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Back to Photography's History:
Jeff Wall's Exhibition "Exposure" at the Deutsche Guggenheim Berlin


After the major retrospectives in Basel, London, and New York, the Deutsche Guggenheim in Berlin is now showing a selection of Jeff Wall's most recent black and white photographic works juxtaposed with earlier pieces. Brigitte Werneburg on Wall's return to American photography from the Depression era and his quest for the perfect image.




Jeff Wall, Milk, 1984, The Museum of Modern Art, New York,
© 2007 Jeff Wall


The major Jeff Wall retrospective of 2005/06 at the Tate Modern in London and at the Schaulager in Basel clearly showed how vast the arsenal of Wall's works has to be to yield the dozen or so completely flawless, sharp-witted images that occupy our fantasy afresh each time we encounter them. And it's been like this for decades now: Mimic (1982), an apparent snapshot of a provocation that is as random as it is unfriendly, counts among the icons of recent art history that are firmly rooted in collective memory. Or Milk (1984), the image of an indefinable situation in which a young man is squeezing milk out of a carton, causing it to shoot through the air in a magnificent arc. And then there's the view into the lodgings of the Invisible Man (1999-2000) from Ralph Ellison's novel of the same name. It took Jeff Wall some courage to do this work, as it required him to venture into the artistically risky field of illustration.



Jeff Wall, After "Invisible Man" by Ralph Ellison, the Prologue, 2001,
The Museum of Modern Art, New York,
© 2007 Jeff Wall


But what discoveries can we expect from Exposure, Wall's latest show at the Deutsche Guggenheim, which unites selected older works with four new works by the artist, who was born in 1946 in Vancouver? We certainly can't fail to notice the courage and firm resolution required to overcome the risk of failing in the quest for the triumphant, perfect image. As the works before them, the new works do not aim at surface provocation. Yet they challenge prevailing expectations nonetheless, recalling as they do the beginnings of Wall's career, which began with the photographic panel picture.



Jeff Wall, Men Waiting, 2006
© Jeff Wall


In the four large-scale black and white works Men Waiting (2006), Tenants (2007), War Game (2007), and Cold Storage (2007), Jeff Wall once again implements photography to renew a pictorial tradition whose crisis it brought on of its own accord. Instead of turning to painting, he addresses the legacy of photography from the Depression era, the long queues of the unemployed as we know them from the images of Margaret Bourke-White and Dorothea Lange. Or he frames a reference to the bleak row houses that Walker Evans discovered behind a movie poster featuring Carole Lombard in Love before Breakfast. Soberly, and even randomly, Wall reintroduces the tradition of social documentary photography, whose crisis in the '60s and '70s articulated the problem of straight photography unleashed not least by conceptual approaches such as his own staged photography.



Jeff Wall, A view from an apartment, 2004-2005, Tate, London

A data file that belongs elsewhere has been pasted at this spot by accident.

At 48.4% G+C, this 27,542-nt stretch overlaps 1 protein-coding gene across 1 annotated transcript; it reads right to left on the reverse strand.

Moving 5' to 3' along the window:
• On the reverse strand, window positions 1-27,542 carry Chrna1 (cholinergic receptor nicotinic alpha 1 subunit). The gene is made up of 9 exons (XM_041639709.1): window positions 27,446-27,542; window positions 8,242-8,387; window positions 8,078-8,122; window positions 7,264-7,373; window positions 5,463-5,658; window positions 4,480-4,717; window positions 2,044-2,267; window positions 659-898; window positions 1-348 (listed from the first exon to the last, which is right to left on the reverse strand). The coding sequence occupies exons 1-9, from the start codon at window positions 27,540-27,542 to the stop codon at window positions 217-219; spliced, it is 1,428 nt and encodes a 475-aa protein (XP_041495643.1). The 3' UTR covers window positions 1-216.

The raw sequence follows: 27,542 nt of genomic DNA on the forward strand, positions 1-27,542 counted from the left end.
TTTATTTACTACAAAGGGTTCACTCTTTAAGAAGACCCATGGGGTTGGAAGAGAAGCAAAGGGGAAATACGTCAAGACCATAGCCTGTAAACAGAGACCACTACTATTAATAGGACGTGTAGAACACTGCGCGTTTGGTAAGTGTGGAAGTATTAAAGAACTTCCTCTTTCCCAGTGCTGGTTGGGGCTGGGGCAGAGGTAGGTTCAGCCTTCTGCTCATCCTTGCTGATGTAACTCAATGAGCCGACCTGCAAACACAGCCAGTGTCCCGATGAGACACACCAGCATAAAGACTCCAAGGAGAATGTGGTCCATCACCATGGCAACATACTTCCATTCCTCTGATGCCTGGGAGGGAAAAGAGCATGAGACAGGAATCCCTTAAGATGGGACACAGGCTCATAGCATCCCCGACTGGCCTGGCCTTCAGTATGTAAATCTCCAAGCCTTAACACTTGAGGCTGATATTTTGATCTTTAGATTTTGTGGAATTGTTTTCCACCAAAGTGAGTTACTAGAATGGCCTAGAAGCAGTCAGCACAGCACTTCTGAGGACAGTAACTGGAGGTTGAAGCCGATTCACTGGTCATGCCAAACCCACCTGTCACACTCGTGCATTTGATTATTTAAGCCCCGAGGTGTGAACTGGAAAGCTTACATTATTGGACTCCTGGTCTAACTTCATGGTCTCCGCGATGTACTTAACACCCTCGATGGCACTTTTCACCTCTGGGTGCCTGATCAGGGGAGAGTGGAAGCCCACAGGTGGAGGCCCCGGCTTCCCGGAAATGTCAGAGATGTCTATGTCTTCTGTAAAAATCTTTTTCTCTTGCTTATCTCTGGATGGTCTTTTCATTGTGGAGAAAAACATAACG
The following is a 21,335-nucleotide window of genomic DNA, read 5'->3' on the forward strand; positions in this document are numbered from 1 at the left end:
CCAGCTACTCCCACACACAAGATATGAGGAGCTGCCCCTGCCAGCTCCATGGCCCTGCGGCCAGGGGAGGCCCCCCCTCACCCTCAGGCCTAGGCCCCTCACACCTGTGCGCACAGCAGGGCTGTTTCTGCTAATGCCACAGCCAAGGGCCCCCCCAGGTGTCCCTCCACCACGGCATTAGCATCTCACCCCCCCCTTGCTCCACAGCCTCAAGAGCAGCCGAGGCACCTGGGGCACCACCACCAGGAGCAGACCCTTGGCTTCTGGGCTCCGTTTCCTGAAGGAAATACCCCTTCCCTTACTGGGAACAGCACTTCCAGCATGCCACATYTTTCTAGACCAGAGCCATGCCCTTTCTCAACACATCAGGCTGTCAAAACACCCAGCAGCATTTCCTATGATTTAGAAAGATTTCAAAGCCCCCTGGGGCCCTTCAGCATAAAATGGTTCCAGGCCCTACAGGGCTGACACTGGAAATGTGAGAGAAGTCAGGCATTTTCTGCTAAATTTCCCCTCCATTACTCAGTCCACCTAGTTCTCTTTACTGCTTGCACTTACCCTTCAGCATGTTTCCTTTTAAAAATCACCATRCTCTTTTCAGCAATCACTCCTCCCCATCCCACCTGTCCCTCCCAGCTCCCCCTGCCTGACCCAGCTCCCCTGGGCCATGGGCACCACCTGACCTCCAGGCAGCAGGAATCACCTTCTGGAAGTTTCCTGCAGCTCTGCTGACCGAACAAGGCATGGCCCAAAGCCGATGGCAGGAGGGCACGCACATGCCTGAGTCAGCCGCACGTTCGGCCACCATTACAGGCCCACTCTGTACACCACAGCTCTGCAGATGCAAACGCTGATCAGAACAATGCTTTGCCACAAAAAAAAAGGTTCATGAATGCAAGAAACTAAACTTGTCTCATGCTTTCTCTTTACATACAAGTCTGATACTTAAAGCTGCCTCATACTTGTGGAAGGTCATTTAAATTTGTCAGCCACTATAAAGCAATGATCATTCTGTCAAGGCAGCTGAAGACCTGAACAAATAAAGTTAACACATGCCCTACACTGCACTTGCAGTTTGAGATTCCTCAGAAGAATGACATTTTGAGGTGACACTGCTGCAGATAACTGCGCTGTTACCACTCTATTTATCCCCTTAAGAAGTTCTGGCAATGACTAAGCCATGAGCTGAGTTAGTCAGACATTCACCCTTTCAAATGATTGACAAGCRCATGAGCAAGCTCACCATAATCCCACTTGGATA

© 2007 Jeff Wall


The first photographs that made Jeff Wall well known in the early '70s were shocking in a quiet, but lasting way. They were staged and provocative by virtue of their narrative approach, which - as was to be expected - was a poor match for the conceptual photography of the time that represented standardized everyday structures by ordering them in sequences of equivalent parts. Jeff Wall was always interested and involved in the theoretical investigation into contemporary aesthetics. Closely informed about the current state of discourse, he now called this conceptual approach into question with his own alternative concept. Each of his photographs portrayed a unique and valid pictorial story. In clear reference to the large canvases of traditional painting, each picture was meant to stand on its own.



Jeff Wall, A Sudden Gust of Wind (after Hokusai), 1993, Tate, London,
© 2007 Jeff Wall


And it was precisely this autonomy that made it vulnerable. At first, it was the references to figurative painting of the late 19th century and classical narrative cinema that were called into question - also and particularly because it was during this very time that cinema grew aware of itself and its own historicity and had developed anti-narrative forms similar to those in modern literature and contemporary art. Jeff Wall always took care that the given plot in these staged works, which he termed "cinematic photography," remained obscure. In the 1987 image of the same name, what "agreement," for instance, was arrived at between the man in the Chevy Impala and the longhaired youth leaning against the car? But puzzles don't always help to counter-act the stiffness of certain ideas. Tested formulas and recurring mannerisms become all the more evident in the images, which are always fastidiously arranged and in which no detail is left to chance - such as in The Storyteller (1986), probably one of his most famous works. Based on the frequently quoted Dejeuner sur l'herbe of Édouard Manet, the work portrays indigenous Canadian natives having a picnic under a highway overpass.



Jeff Wall, Concrete Ball, 2002,
© Jeff Wall


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